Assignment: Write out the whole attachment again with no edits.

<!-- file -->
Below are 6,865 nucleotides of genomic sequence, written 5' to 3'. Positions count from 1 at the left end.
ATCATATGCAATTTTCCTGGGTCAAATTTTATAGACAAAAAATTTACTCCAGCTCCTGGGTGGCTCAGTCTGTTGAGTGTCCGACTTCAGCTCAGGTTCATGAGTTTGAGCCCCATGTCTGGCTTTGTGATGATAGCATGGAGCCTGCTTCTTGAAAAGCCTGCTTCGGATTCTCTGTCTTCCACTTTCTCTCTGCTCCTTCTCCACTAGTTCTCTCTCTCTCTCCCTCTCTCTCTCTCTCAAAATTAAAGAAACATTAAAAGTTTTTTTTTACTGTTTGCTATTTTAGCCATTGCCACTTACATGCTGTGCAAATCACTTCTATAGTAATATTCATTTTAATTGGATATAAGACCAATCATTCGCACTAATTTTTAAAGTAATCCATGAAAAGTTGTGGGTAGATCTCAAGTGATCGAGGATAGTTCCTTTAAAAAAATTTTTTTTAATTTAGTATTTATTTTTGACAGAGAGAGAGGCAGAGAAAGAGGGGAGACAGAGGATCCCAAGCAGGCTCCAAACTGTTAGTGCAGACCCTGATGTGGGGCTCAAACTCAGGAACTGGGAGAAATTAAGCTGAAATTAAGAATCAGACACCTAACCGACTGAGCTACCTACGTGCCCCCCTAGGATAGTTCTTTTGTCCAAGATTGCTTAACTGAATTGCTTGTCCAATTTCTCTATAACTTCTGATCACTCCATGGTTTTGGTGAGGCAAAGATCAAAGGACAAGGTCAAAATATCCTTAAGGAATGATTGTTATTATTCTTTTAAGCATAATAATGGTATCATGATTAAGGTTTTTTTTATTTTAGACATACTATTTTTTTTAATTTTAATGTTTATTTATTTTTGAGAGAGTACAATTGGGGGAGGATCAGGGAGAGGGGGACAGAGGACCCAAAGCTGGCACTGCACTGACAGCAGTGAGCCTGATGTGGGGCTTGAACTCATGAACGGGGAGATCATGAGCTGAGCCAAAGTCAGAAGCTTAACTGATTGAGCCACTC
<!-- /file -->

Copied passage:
Below are 6,865 nucleotides of genomic sequence, written 5' to 3'. Positions count from 1 at the left end.
ATCATATGCAATTTTCCTGGGTCAAATTTTATAGACAAAAAATTTACTCCAGCTCCTGGGTGGCTCAGTCTGTTGAGTGTCCGACTTCAGCTCAGGTTCATGAGTTTGAGCCCCATGTCTGGCTTTGTGATGATAGCATGGAGCCTGCTTCTTGAAAAGCCTGCTTCGGATTCTCTGTCTTCCACTTTCTCTCTGCTCCTTCTCCACTAGTTCTCTCTCTCTCTCCCTCTCTCTCTCTCTCAAAATTAAAGAAACATTAAAAGTTTTTTTTTACTGTTTGCTATTTTAGCCATTGCCACTTACATGCTGTGCAAATCACTTCTATAGTAATATTCATTTTAATTGGATATAAGACCAATCATTCGCACTAATTTTTAAAGTAATCCATGAAAAGTTGTGGGTAGATCTCAAGTGATCGAGGATAGTTCCTTTAAAAAAATTTTTTTTAATTTAGTATTTATTTTTGACAGAGAGAGAGGCAGAGAAAGAGGGGAGACAGAGGATCCCAAGCAGGCTCCAAACTGTTAGTGCAGACCCTGATGTGGGGCTCAAACTCAGGAACTGGGAGAAATTAAGCTGAAATTAAGAATCAGACACCTAACCGACTGAGCTACCTACGTGCCCCCCTAGGATAGTTCTTTTGTCCAAGATTGCTTAACTGAATTGCTTGTCCAATTTCTCTATAACTTCTGATCACTCCATGGTTTTGGTGAGGCAAAGATCAAAGGACAAGGTCAAAATATCCTTAAGGAATGATTGTTATTATTCTTTTAAGCATAATAATGGTATCATGATTAAGGTTTTTTTTATTTTAGACATACTATTTTTTTTAATTTTAATGTTTATTTATTTTTGAGAGAGTACAATTGGGGGAGGATCAGGGAGAGGGGGACAGAGGACCCAAAGCTGGCACTGCACTGACAGCAGTGAGCCTGATGTGGGGCTTGAACTCATGAACGGGGAGATCATGAGCTGAGCCAAAGTCAGAAGCTTAACTGATTGAGCCACTC